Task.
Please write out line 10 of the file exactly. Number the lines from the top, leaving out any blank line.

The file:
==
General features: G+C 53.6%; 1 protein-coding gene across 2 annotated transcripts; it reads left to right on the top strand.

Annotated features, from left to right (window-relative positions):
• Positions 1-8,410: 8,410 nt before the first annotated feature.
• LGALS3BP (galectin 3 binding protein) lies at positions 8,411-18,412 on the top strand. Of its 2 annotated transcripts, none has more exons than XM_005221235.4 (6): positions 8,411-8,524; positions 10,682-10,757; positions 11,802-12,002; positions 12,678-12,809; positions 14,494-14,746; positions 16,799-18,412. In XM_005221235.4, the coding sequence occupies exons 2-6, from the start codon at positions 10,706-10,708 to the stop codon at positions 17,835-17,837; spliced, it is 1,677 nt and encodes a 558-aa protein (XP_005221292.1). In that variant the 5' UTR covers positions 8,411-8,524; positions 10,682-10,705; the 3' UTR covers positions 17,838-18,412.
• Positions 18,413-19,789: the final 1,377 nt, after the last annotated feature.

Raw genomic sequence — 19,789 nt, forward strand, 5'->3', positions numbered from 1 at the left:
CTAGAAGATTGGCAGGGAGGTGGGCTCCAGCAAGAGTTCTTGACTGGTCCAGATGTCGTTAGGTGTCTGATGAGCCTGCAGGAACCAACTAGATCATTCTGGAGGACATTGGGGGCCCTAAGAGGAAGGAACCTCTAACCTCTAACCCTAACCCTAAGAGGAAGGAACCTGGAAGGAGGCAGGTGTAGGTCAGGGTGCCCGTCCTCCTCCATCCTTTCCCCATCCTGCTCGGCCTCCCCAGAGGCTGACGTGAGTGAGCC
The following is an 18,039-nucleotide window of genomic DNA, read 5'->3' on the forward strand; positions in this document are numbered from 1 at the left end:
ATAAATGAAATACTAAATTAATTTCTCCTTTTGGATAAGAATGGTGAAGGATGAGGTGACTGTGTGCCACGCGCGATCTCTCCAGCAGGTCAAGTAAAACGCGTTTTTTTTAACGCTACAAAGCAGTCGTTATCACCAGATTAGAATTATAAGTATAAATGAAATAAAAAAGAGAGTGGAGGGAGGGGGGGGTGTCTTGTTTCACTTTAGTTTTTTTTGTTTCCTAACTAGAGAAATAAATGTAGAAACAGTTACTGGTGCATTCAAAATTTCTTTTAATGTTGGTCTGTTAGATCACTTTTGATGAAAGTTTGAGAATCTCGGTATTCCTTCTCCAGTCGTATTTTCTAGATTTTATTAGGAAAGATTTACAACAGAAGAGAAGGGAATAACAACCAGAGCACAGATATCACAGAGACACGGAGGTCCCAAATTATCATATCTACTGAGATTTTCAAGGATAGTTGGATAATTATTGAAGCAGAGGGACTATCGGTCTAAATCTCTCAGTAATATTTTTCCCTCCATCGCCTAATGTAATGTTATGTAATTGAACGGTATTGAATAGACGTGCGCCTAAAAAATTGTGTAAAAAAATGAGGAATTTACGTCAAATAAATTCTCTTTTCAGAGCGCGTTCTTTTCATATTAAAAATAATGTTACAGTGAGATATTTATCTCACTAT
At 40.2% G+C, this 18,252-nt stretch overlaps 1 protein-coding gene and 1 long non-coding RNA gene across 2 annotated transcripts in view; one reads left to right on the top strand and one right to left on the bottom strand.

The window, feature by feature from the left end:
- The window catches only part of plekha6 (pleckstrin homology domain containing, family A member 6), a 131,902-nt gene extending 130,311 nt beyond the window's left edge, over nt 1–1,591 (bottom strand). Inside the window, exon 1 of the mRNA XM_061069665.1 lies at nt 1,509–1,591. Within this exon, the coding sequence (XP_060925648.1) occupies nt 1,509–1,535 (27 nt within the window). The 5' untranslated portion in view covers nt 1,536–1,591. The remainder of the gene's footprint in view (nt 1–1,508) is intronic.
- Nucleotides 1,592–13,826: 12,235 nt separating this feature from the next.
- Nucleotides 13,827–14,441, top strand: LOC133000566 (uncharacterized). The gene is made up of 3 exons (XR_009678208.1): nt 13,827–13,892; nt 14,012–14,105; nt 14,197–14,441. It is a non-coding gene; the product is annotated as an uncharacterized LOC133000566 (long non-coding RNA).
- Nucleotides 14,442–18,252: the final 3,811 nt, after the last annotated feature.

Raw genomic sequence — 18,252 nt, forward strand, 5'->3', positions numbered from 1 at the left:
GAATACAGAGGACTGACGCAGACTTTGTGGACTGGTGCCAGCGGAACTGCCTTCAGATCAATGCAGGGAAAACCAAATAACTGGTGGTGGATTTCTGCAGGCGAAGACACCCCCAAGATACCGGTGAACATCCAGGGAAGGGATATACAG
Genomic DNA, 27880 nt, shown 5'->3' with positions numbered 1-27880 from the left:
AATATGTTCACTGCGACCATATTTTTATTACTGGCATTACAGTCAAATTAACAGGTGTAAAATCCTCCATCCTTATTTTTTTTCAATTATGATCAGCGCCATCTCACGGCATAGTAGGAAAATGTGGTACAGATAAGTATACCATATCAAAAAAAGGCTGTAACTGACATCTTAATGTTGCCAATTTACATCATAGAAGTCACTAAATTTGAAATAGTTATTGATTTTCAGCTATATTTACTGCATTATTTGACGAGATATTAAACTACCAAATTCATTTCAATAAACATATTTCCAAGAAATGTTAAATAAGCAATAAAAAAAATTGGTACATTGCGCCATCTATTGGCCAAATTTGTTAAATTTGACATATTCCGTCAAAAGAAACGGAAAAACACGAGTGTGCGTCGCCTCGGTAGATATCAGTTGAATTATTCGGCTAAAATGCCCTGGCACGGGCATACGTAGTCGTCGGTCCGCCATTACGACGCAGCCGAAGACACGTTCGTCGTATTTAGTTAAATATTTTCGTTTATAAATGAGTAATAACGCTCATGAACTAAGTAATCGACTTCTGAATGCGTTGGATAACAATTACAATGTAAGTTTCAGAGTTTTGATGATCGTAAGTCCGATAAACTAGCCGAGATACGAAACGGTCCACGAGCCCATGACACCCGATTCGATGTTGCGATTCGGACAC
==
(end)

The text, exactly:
At 40.2% G+C, this 18,252-nt stretch overlaps 1 protein-coding gene and 1 long non-coding RNA gene across 2 annotated transcripts in view; one reads left to right on the top strand and one right to left on the bottom strand.